Have you ever heard of a town called “Pappenheim”? Probably not … and frankly why should you? With its 4,030 residents, its castle ruin and its picturesque location in Bavaria south of Nuremberg, Pappenheim is just one of many beautiful and atmospheric small towns in Germany. However, somehow Pappenheim cannot be that ordinary. Why else would there be the popular word Pappenheimer in German. Most often, the expression “ich kenne meine Pappenheimer” is used, which means something like “I know my cardboard homies” or “I know my peers”.
Interestingly, this expression dates way back to the Thirty Years’ War. One of the cavalry units that fought against Sweden was led by Gottfried Heinrich Graf zu Pappenheim. Since his unit was widely known for being courageous, brave and loyal, Graf zu Pappenheim used the expression “ich kenne meine Pappenheimer” to emphasize his trust in his troops. The expression was then picked up by famous German writer Friedrich Schiller in his drama “Wallensteins Tod” (Wallenstein’s death), which is the third part of his Wallenstein trilogy. At one point in the drama, Wallenstein, who was the chief commander of the imperial troops in the Thirty Years’ War, acknowledges the loyalty of Graf zu Pappenheims’ cavalry unit by saying “Daran erkenn’ ich meine Pappenheimer” (That’s why I know my peers). Thus, Pappenheimer was a very positive expression at that time.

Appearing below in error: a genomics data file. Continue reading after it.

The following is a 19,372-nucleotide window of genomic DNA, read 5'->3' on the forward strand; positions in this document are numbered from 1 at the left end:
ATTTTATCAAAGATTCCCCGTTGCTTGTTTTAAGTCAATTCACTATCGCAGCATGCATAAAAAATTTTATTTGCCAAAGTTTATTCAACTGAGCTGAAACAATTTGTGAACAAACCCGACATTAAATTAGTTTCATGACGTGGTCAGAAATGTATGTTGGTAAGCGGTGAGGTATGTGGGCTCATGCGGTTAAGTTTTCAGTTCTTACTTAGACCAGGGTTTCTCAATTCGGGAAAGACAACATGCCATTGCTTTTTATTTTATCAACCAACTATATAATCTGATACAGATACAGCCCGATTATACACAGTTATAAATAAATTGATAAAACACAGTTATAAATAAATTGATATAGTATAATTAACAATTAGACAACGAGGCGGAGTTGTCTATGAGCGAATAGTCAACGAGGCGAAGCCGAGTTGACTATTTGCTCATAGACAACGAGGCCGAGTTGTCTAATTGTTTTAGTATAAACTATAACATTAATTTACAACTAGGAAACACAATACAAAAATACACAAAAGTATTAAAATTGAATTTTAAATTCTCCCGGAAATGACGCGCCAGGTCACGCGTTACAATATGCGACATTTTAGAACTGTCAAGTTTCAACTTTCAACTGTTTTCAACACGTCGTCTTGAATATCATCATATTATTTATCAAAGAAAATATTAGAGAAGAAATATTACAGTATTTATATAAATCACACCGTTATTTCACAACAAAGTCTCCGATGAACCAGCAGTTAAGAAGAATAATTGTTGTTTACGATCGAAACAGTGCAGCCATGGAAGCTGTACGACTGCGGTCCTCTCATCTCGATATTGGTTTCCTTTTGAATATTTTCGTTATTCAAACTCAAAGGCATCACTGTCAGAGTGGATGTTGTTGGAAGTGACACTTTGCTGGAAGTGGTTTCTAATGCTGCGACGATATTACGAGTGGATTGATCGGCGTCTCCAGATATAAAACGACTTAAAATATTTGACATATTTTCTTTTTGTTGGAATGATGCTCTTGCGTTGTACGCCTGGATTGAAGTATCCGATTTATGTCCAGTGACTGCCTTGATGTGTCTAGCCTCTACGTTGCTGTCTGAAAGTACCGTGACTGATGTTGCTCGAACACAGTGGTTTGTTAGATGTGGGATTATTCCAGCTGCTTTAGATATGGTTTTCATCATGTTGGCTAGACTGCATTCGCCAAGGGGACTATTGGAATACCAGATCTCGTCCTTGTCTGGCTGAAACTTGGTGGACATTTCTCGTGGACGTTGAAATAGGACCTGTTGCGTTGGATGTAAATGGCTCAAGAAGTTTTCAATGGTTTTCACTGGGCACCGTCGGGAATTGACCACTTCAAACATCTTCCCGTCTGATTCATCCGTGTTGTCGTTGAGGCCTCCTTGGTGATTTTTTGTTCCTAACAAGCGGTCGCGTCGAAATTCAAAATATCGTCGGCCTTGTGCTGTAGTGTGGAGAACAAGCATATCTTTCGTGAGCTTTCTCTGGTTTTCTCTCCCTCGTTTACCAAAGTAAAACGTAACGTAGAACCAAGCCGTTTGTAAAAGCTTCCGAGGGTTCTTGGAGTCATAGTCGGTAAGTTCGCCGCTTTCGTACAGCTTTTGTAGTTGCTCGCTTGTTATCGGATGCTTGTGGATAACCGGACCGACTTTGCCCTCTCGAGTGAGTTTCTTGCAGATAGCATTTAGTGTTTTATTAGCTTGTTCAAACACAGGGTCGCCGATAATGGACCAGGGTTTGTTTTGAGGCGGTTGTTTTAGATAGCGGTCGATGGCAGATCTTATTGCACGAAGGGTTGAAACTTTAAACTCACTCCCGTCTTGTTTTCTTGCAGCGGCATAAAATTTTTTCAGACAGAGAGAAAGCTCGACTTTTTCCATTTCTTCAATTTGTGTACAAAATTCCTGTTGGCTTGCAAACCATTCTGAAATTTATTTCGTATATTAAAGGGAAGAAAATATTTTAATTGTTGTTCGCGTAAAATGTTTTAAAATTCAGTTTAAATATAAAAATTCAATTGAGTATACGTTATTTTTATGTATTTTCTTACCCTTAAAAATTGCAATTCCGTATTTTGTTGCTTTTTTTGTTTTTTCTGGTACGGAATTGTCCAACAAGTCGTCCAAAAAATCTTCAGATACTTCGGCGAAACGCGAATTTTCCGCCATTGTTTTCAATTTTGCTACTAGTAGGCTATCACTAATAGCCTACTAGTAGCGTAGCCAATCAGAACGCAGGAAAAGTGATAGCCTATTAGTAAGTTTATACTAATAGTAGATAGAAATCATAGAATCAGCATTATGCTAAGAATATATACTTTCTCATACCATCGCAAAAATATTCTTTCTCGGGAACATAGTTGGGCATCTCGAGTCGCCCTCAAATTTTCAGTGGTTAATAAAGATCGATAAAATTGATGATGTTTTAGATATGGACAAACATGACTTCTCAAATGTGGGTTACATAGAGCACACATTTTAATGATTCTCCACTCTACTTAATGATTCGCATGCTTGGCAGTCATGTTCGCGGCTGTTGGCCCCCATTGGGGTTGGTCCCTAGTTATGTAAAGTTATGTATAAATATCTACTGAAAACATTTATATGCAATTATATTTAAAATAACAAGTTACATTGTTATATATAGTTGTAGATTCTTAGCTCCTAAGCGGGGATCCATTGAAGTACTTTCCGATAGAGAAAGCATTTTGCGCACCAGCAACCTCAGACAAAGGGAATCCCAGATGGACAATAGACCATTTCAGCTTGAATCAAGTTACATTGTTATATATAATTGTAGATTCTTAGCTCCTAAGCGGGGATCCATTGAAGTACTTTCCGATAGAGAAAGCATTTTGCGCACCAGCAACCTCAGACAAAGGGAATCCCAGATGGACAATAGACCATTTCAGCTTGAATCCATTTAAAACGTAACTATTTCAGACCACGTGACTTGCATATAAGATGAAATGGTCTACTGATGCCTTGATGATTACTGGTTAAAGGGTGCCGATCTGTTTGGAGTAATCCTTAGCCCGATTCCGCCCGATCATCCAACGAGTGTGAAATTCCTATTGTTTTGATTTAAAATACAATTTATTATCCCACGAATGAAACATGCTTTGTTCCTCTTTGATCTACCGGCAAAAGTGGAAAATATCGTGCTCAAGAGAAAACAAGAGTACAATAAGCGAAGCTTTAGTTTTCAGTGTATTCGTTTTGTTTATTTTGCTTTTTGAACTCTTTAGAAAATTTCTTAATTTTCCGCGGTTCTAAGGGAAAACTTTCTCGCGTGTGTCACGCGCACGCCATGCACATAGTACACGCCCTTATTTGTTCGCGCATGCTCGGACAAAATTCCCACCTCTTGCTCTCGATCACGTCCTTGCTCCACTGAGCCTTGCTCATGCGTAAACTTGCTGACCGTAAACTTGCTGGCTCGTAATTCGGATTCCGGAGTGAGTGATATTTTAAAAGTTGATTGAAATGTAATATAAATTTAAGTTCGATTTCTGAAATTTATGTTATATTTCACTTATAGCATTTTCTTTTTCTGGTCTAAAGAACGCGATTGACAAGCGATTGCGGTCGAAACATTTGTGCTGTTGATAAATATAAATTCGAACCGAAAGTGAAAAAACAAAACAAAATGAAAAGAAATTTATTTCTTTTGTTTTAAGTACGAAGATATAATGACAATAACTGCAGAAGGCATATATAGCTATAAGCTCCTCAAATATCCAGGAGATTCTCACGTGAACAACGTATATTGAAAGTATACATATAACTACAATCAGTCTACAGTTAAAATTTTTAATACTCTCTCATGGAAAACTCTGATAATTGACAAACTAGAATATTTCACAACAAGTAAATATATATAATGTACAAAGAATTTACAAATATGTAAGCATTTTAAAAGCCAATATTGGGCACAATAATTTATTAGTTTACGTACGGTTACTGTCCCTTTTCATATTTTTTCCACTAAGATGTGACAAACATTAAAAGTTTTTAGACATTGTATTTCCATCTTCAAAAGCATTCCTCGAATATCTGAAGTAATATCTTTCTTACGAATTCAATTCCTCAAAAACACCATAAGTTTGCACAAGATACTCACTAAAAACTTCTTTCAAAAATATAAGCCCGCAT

Nowadays that cavalry units are slightly outdated, the meaning of Pappenheimer has also changed. When you call somebody a Pappenheimer then you know his weaknesses and guilty pleasures very well as well as what you have to expect of him or what he got up to. Thus, on the one hand the expression is slightly derogatory. On the other hand, a Pappenheimer is someone who makes mistakes but because he actually has a good heart you can’t really be mad at him. Pappenheimer has hence also an ironic and nice touch.
Imagine for example you have kids who, after playing soccer in the backyard, come to tell you with guilty looka that for some unknown reason (of course it was not them…) two flower vases are broken. Then you might say with a knowing smile “Ich kenne meine Pappenheimer“.